Will has been a RaceFans contributor since 2012 during which time he has covered F1 test sessions, launch events and interviewed drivers. He mainly...

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9 comments on “From super-sub to superfluous: Giovinazzi’s development not enough to save F1 career”

  1. With Mick on the same line as him. Gio is there just to be with the “famiglia.” He may have some odd chances to be in FP or even in a race but it seems that after Farina and Ascari Italy has to wait their next race winner or champion for quite a while.

    1. Indeed, fisichella could’ve won races for ferrari, had he got a ferrari seat earlier than he did, don’t see how he couldn’t have been a barrichello. But talents of the likes of ascari haven’t been around ever since in italy.

  2. José Lopes da Silva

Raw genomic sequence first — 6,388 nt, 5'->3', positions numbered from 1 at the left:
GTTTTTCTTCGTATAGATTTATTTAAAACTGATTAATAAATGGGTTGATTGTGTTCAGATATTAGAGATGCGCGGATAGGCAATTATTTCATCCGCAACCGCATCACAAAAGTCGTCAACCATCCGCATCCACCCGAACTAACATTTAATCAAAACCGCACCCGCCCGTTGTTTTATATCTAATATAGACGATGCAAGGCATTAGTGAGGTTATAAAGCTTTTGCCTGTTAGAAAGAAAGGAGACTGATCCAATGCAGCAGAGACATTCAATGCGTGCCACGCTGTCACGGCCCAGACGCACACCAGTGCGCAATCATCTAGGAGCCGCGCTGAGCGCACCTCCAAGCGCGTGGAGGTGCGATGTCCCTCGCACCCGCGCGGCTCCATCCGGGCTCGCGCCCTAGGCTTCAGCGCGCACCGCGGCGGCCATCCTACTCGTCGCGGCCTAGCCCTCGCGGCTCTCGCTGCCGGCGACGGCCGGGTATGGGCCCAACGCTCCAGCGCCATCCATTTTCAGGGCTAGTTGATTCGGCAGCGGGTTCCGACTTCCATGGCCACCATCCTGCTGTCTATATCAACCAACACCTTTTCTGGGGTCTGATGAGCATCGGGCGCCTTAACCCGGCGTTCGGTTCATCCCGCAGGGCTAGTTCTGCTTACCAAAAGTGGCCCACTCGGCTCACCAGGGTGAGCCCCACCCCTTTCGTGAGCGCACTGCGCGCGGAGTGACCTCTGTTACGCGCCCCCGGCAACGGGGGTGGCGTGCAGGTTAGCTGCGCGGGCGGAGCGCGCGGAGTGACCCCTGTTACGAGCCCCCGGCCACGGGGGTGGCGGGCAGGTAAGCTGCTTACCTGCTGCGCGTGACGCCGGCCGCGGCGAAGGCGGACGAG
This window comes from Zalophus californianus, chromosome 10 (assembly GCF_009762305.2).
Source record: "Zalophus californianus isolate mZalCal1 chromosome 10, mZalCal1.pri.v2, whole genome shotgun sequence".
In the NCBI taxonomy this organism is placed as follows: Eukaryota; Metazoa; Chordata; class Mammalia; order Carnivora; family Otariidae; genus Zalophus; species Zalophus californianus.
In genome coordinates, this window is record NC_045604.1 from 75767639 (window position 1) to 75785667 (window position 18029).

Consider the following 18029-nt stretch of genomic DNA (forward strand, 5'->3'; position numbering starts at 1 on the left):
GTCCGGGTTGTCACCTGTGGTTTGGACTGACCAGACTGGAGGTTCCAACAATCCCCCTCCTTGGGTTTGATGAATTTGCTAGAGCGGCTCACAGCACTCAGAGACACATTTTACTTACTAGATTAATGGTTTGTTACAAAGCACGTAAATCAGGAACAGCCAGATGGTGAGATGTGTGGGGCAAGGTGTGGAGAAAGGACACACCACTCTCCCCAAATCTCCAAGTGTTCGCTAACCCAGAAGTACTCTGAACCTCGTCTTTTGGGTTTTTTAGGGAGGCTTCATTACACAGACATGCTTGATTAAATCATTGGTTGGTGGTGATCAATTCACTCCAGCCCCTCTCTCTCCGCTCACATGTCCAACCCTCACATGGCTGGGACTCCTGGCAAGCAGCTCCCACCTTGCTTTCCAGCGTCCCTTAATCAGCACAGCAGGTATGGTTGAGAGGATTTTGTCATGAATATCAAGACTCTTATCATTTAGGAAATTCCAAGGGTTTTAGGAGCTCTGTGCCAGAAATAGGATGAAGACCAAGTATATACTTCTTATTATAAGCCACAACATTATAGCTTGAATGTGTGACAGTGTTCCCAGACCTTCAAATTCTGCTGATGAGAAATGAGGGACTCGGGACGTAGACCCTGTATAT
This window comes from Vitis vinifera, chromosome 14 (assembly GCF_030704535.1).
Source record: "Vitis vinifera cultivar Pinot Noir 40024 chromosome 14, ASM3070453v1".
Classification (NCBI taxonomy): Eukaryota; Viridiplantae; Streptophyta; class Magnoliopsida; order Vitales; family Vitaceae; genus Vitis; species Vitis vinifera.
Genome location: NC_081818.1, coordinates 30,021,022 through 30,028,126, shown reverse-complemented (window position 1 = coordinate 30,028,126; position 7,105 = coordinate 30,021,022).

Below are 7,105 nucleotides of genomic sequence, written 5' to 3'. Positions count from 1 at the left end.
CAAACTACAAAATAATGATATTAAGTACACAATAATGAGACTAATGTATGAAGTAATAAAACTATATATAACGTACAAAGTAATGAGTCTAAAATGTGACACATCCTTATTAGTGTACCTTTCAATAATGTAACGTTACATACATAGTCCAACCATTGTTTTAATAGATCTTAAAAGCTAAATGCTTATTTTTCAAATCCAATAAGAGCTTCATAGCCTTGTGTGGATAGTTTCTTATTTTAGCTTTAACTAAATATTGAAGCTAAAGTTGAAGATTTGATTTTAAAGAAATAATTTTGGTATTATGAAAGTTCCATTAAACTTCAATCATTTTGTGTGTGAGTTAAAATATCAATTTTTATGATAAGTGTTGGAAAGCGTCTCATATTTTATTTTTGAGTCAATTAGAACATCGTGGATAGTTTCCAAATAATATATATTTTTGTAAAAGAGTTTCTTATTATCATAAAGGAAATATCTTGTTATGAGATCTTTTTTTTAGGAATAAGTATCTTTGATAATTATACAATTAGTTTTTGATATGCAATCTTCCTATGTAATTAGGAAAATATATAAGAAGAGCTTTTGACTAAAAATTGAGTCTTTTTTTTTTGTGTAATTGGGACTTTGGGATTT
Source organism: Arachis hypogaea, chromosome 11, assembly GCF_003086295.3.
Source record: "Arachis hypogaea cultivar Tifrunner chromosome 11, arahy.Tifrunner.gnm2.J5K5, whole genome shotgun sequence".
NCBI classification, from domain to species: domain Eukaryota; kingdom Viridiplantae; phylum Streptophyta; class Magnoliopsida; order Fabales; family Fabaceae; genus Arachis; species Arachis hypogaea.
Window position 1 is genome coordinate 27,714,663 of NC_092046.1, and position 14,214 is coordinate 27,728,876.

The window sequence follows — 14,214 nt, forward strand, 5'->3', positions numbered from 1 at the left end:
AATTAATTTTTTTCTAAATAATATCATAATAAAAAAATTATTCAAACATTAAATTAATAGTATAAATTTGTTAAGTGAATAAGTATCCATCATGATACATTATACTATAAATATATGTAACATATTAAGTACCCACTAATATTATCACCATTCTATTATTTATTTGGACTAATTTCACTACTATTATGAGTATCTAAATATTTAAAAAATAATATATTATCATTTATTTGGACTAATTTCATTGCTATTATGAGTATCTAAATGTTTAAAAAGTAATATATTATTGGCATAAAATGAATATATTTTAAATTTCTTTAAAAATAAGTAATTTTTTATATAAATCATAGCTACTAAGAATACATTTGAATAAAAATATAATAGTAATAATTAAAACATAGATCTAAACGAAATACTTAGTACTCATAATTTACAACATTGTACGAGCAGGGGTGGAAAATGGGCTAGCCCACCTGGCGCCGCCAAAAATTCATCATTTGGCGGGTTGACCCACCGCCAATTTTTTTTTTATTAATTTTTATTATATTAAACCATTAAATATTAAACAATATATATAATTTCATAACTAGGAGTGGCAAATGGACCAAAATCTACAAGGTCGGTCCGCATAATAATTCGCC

29th December 2021, 9:35

    In 1989 Giovinazzi might get a seat in F1. Today, with around 16-17 available places (very unfortuntely), one has to be a top-driver to keep his chances just to be in F1. Giovinazzi really had to clearly beat an ageing Raikkonen over these 3 years (plenty of opportunities!) but he didn’t. It’s a shame, but it is what it is… we recently watched an experienced Hulkenberg’s sudden career demise, or the underachiever Palmer, and many others.

  3. Marinated Monolith (@)
    29th December 2021, 9:49

    I know that everybody’s different, but Gio’s career should be a warning sign for Piastri. After years of climbing up the junior rankings, sitting on the sidelines as you wait for a seat to open up in F1 could knock the momentum out of you.

    While I admit the 2016 GP2 field wasn’t the strongest by any means, Gio was especially good that year. That double victory in Baku as he chased down Gasly, his more experienced teammate, in the last few laps of the sprint race was a joy to watch.